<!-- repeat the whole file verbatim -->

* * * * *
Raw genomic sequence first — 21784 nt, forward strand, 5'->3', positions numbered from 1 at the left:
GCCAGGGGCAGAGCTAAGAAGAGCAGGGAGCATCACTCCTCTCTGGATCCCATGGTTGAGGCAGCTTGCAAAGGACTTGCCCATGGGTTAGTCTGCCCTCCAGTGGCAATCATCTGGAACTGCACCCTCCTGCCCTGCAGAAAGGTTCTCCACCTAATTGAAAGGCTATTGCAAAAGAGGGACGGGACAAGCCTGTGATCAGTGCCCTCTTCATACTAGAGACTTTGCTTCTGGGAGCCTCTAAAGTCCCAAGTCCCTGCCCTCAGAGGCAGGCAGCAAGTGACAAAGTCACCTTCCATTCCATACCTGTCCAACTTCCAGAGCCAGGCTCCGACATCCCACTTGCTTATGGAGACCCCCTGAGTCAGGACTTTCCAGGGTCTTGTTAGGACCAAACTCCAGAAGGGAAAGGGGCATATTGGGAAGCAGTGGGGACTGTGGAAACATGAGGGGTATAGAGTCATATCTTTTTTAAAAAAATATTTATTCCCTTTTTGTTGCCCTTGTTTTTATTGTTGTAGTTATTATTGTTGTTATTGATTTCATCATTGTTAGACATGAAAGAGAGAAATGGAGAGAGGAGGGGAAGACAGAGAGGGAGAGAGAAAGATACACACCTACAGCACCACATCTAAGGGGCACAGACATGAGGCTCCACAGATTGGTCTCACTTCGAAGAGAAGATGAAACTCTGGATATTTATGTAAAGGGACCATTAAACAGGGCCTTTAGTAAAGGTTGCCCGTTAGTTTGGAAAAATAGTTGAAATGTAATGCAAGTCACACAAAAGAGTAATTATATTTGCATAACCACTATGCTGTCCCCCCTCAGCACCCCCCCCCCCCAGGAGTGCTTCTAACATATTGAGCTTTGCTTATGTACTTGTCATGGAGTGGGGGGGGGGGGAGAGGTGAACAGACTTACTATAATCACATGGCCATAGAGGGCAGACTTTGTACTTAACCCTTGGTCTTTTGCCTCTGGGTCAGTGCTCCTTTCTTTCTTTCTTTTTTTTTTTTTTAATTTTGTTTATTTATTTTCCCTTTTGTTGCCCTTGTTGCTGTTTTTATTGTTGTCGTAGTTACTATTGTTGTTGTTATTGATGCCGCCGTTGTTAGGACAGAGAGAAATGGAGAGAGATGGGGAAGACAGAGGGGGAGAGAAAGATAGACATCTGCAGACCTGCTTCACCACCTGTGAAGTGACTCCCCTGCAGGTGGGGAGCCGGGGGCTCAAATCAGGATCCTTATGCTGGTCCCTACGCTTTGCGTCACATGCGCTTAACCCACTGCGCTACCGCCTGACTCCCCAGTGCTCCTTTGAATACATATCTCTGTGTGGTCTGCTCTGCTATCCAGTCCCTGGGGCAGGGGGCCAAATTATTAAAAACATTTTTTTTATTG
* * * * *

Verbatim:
Raw genomic sequence first — 21784 nt, forward strand, 5'->3', positions numbered from 1 at the left:
GCCAGGGGCAGAGCTAAGAAGAGCAGGGAGCATCACTCCTCTCTGGATCCCATGGTTGAGGCAGCTTGCAAAGGACTTGCCCATGGGTTAGTCTGCCCTCCAGTGGCAATCATCTGGAACTGCACCCTCCTGCCCTGCAGAAAGGTTCTCCACCTAATTGAAAGGCTATTGCAAAAGAGGGACGGGACAAGCCTGTGATCAGTGCCCTCTTCATACTAGAGACTTTGCTTCTGGGAGCCTCTAAAGTCCCAAGTCCCTGCCCTCAGAGGCAGGCAGCAAGTGACAAAGTCACCTTCCATTCCATACCTGTCCAACTTCCAGAGCCAGGCTCCGACATCCCACTTGCTTATGGAGACCCCCTGAGTCAGGACTTTCCAGGGTCTTGTTAGGACCAAACTCCAGAAGGGAAAGGGGCATATTGGGAAGCAGTGGGGACTGTGGAAACATGAGGGGTATAGAGTCATATCTTTTTTAAAAAAATATTTATTCCCTTTTTGTTGCCCTTGTTTTTATTGTTGTAGTTATTATTGTTGTTATTGATTTCATCATTGTTAGACATGAAAGAGAGAAATGGAGAGAGGAGGGGAAGACAGAGAGGGAGAGAGAAAGATACACACCTACAGCACCACATCTAAGGGGCACAGACATGAGGCTCCACAGATTGGTCTCACTTCGAAGAGAAGATGAAACTCTGGATATTTATGTAAAGGGACCATTAAACAGGGCCTTTAGTAAAGGTTGCCCGTTAGTTTGGAAAAATAGTTGAAATGTAATGCAAGTCACACAAAAGAGTAATTATATTTGCATAACCACTATGCTGTCCCCCCTCAGCACCCCCCCCCCCCAGGAGTGCTTCTAACATATTGAGCTTTGCTTATGTACTTGTCATGGAGTGGGGGGGGGGGGAGAGGTGAACAGACTTACTATAATCACATGGCCATAGAGGGCAGACTTTGTACTTAACCCTTGGTCTTTTGCCTCTGGGTCAGTGCTCCTTTCTTTCTTTCTTTTTTTTTTTTTTAATTTTGTTTATTTATTTTCCCTTTTGTTGCCCTTGTTGCTGTTTTTATTGTTGTCGTAGTTACTATTGTTGTTGTTATTGATGCCGCCGTTGTTAGGACAGAGAGAAATGGAGAGAGATGGGGAAGACAGAGGGGGAGAGAAAGATAGACATCTGCAGACCTGCTTCACCACCTGTGAAGTGACTCCCCTGCAGGTGGGGAGCCGGGGGCTCAAATCAGGATCCTTATGCTGGTCCCTACGCTTTGCGTCACATGCGCTTAACCCACTGCGCTACCGCCTGACTCCCCAGTGCTCCTTTGAATACATATCTCTGTGTGGTCTGCTCTGCTATCCAGTCCCTGGGGCAGGGGGCCAAATTATTAAAAACATTTTTTTTATTG